TOKYO--(BUSINESS WIRE)--Feb 12, 2019--Mitsubishi Electric Corporation (TOKYO:6503) announced six new technologies, outlined below, at its annual Research and Development Open House held today at its headquarters in Tokyo, Japan, including three artificial intelligence (AI) technologies using the company's proprietary Maisart * AI. * M itsubishi Electric's AI creates the S tate-of-the- ART in technology The company announced today that it has developed an artificial intelligence (AI) technology capable of fast stepwise learning using a simulator to efficiently complete motion learning in a relatively short time using the company's Maisart AI technology. The company announced today that it has developed a unique behavioral-analysis artificial intelligence (AI) using the company's Maisart AI technology. The company announced today that it has developed what is believed to be the world's smallest power unit for a two-motor hybrid electric vehicle (two inverters and one converter), measuring just 2.7 liters in volume, offering a world-leading 150 kVA/L power density. The company announced today that it has developed sensing technology for highly accurate detection of vehicle perimeters even in dense fog or heavy rain. The company announced today that it has developed a simulation technology for predicting energy consumption and comfort levels to operate net zero energy buildings (ZEBs).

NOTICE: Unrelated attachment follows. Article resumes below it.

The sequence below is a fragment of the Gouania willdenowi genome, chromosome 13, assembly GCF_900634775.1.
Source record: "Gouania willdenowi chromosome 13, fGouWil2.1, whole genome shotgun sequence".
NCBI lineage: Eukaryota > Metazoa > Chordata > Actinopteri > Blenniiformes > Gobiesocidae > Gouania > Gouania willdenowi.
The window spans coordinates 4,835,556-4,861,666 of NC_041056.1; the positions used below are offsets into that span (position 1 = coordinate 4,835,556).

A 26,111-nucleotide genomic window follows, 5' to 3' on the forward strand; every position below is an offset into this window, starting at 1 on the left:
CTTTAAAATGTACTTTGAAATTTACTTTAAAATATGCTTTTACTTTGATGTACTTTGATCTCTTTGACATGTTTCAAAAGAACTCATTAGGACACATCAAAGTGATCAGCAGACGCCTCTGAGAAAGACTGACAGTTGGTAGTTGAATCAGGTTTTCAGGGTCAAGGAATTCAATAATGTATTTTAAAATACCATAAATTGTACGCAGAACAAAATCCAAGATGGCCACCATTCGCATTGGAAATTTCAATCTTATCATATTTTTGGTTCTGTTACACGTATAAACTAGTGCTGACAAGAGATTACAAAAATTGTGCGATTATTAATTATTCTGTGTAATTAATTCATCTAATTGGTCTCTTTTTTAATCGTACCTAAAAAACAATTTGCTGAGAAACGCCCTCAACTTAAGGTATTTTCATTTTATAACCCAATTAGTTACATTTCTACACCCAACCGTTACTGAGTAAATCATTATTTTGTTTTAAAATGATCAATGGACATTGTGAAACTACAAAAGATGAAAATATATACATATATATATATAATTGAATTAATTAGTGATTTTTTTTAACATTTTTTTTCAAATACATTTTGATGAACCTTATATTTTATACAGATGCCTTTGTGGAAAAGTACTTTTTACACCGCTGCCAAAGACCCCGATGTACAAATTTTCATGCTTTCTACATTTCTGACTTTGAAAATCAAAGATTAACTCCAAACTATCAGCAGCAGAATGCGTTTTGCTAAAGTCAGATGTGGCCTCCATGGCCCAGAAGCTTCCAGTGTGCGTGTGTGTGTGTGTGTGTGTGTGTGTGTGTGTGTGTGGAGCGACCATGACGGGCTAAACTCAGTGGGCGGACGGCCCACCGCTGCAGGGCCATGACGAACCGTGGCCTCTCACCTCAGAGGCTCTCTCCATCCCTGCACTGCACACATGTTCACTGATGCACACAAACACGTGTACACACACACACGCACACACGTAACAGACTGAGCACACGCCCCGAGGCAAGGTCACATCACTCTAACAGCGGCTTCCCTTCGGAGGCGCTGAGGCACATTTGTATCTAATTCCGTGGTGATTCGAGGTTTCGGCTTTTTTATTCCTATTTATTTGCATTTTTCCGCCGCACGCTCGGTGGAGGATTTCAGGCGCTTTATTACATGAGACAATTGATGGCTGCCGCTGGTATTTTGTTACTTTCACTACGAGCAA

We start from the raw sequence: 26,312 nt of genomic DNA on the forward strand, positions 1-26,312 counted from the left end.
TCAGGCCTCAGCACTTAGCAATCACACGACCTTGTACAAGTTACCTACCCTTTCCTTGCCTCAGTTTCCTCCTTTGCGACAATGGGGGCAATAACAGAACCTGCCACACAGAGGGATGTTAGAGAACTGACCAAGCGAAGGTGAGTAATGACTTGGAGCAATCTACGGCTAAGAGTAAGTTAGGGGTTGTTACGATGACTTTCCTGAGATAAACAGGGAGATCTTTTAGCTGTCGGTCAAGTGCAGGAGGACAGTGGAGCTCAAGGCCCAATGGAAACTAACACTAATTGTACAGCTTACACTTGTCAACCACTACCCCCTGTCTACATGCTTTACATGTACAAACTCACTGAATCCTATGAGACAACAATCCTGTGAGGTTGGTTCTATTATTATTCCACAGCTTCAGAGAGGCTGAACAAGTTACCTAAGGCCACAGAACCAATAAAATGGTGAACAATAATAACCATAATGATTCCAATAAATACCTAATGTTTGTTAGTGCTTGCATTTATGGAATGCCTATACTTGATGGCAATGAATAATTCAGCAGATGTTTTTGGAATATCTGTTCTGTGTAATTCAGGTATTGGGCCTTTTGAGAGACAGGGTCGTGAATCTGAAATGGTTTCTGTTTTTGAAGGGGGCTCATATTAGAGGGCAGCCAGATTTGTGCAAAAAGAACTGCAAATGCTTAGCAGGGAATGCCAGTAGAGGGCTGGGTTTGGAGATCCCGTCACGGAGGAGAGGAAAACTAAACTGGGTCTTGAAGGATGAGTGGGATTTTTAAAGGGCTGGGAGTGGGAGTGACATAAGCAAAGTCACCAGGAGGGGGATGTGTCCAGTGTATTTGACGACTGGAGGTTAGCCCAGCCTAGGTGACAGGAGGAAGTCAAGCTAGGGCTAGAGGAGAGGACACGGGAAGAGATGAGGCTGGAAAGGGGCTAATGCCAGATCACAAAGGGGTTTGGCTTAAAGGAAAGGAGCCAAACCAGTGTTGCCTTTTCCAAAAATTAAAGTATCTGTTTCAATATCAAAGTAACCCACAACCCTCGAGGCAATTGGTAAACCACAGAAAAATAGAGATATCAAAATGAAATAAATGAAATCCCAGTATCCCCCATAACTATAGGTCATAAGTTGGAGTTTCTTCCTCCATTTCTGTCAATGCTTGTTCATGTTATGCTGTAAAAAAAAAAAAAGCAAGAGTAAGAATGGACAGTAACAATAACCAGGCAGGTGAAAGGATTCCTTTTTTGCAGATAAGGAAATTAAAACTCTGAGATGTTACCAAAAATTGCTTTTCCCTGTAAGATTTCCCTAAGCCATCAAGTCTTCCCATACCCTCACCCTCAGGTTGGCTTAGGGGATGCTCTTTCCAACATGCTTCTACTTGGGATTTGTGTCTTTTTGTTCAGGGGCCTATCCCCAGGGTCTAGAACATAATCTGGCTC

Apple event: Latest major launch planned to happen soon – but not for new iPhones or other products

The Independent